Mental Health Awareness Week: Being human and wellbeing conversations

Sara Hope rounds off our coverage of Mental Health Awareness Week.

Reading time: 3m 30s.

It can be easy to forget that when we turn up for work and put on our professional hat, or even mask, that we are still part of the human race with all the joys and the challenges that involves. We are social beings and are hardwired to connect with others. This does not disappear at work.

Being human means recognising that we all have our own unique and different experiences, are from different backgrounds and come with all the complexity that that brings. In our conversations we cannot disconnect from this – humans are messy and imperfect and our emotions provide a huge part of the framework we use to communicate effectively.

Within organisations we are only just beginning to recognise, promote and harness the deep value of this diversity. In the context of facilitating better mental health at work, there is a critically important lesson for us all here. The term ‘mental health’ is generally understood to mean our emotional and psychological wellbeing. 

These aspects of ourselves we do not typically share very much of at work; however we are all inherently emotive and to care for our own and our colleagues’ mental health, we must begin showing up more fully at work.

Our relationships with colleagues significantly impact the quality of our daily experience and our level of engagement at work.

Some of the organisations doing a good job of shifting stigma and creating mentally healthy workplaces are those where somebody in a senior position has had an experience of mental illness and has been prepared to talk about it. This tends to open the arena up for people to feel safe to have similar conversations themselves.

One way to understand and practice ‘being more human’ at work is to consider it through the lens of conversational wisdom. The ‘Being Human’ part of this approach consists of the three elements: vulnerability, curiosity and relationship.


Brené Brown [1] defines vulnerability as ‘uncertainty, risk and emotional exposure’. Leaning into a conversation where we ask for, or offer help requires us to be skilful and courageous in our conversations.

It means taking risks in what we say and ask, and it means showing a high degree of humility and a level of commitment to speak honestly and openly, even when we don’t know what the response will be. It requires us to be brave and is therefore a vulnerable choice.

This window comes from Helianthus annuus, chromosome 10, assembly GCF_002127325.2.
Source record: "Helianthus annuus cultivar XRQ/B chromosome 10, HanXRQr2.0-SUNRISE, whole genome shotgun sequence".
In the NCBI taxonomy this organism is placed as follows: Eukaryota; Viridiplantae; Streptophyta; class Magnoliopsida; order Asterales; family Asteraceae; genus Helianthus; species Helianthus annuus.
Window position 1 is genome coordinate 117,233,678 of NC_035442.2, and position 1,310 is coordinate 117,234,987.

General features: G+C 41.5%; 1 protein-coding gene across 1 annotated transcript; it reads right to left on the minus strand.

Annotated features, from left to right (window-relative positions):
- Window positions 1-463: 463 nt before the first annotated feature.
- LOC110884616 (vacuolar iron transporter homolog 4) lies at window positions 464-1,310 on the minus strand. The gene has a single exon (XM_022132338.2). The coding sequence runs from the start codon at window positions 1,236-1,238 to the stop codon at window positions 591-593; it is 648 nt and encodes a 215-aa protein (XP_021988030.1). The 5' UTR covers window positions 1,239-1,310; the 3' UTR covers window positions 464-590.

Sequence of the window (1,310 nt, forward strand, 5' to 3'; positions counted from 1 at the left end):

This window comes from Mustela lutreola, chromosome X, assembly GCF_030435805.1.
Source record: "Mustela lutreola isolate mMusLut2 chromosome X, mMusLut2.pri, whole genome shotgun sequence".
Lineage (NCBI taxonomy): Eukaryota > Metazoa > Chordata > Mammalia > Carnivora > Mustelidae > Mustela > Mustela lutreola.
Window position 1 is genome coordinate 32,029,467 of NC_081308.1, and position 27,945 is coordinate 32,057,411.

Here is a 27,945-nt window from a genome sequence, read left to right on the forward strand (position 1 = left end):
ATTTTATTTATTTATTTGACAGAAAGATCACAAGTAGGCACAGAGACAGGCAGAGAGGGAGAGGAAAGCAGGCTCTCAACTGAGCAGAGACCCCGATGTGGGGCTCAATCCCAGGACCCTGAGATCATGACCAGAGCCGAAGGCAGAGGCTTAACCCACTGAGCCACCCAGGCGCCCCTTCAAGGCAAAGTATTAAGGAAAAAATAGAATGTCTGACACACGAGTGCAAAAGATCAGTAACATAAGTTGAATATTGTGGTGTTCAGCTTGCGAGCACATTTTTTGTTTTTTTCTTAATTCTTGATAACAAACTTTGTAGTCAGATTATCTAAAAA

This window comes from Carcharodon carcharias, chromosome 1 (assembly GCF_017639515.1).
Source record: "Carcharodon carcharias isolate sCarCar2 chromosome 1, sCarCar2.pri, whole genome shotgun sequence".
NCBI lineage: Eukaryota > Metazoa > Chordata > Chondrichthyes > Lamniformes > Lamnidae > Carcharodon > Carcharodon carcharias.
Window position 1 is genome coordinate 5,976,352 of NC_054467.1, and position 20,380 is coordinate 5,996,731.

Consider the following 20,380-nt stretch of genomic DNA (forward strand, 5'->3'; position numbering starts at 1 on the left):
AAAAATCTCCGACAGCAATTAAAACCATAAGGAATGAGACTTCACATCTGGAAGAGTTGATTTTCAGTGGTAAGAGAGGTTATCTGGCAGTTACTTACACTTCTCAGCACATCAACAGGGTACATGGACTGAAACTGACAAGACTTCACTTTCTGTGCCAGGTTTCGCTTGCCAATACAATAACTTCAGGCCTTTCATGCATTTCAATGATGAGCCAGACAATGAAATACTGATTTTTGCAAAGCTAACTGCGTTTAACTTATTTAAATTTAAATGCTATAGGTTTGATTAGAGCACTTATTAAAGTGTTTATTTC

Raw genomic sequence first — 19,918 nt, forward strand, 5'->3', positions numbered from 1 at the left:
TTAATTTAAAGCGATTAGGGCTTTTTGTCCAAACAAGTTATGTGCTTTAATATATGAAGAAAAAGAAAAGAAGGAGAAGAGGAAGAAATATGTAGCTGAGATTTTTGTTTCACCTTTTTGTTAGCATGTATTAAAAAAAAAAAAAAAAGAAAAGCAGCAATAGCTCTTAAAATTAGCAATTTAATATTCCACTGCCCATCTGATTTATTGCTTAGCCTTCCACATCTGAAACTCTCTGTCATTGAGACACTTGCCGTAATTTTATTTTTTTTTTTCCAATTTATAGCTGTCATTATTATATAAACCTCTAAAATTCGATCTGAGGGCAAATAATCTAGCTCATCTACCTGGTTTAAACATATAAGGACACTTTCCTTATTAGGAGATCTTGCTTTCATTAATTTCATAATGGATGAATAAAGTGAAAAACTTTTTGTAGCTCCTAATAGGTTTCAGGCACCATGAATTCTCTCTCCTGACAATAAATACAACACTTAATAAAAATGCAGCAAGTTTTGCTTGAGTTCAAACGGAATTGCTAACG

But it is a critical choice if we are to actively support better mental health. It is not always easy in practice, but practice is what it takes – continued and ongoing practice, with support at an organisational level.


As people leaders and managers there is very often opportunity to be more curious in our conversations. This sounds simple enough, but we know that in reality it can often be complex. In many cases we rise through the ranks by providing answers and solutions, and not by being curious about what others think, or how they are feeling. 

Curiosity means remembering the importance of not always knowing. In conversation, remembering this and acting on it by asking genuine questions helps us gain greater understanding of how our colleagues are doing emotionally and allows us to best support them and their mental health at work.

Curiosity enables us to go into a conversation with somebody and not feel like we have to try and ‘fix it’ for them. Just by being there we can support in some way, even if it is just by listening. 


Our relationships with colleagues significantly impact the quality of our daily experience and our level of engagement at work. In a world of ever-growing technology, our human relationships are already being disrupted – we now tend to email where we once would have spoken.

Intentionally maintaining and growing our work relationships is critical to enhancing honest and courageous conversations around mental health. Staying aware of and actively demonstrating that we care for each other at work, helps us to do this.

We are getting better at being more human at work, but there is still some way to go and if we are serious about being mentally healthy, we all need to intentionally accelerate this shift by sharing more of our emotional selves at work, including our unique experiences of mental health and mental illness.

[1] Brown, B. (2012) Daring Greatly: How the Courage to be Vulnerable Transforms the Way We Live, Love, Parent, and Lead


About the author

Sara Hope is co-founder of The Conversation Space.


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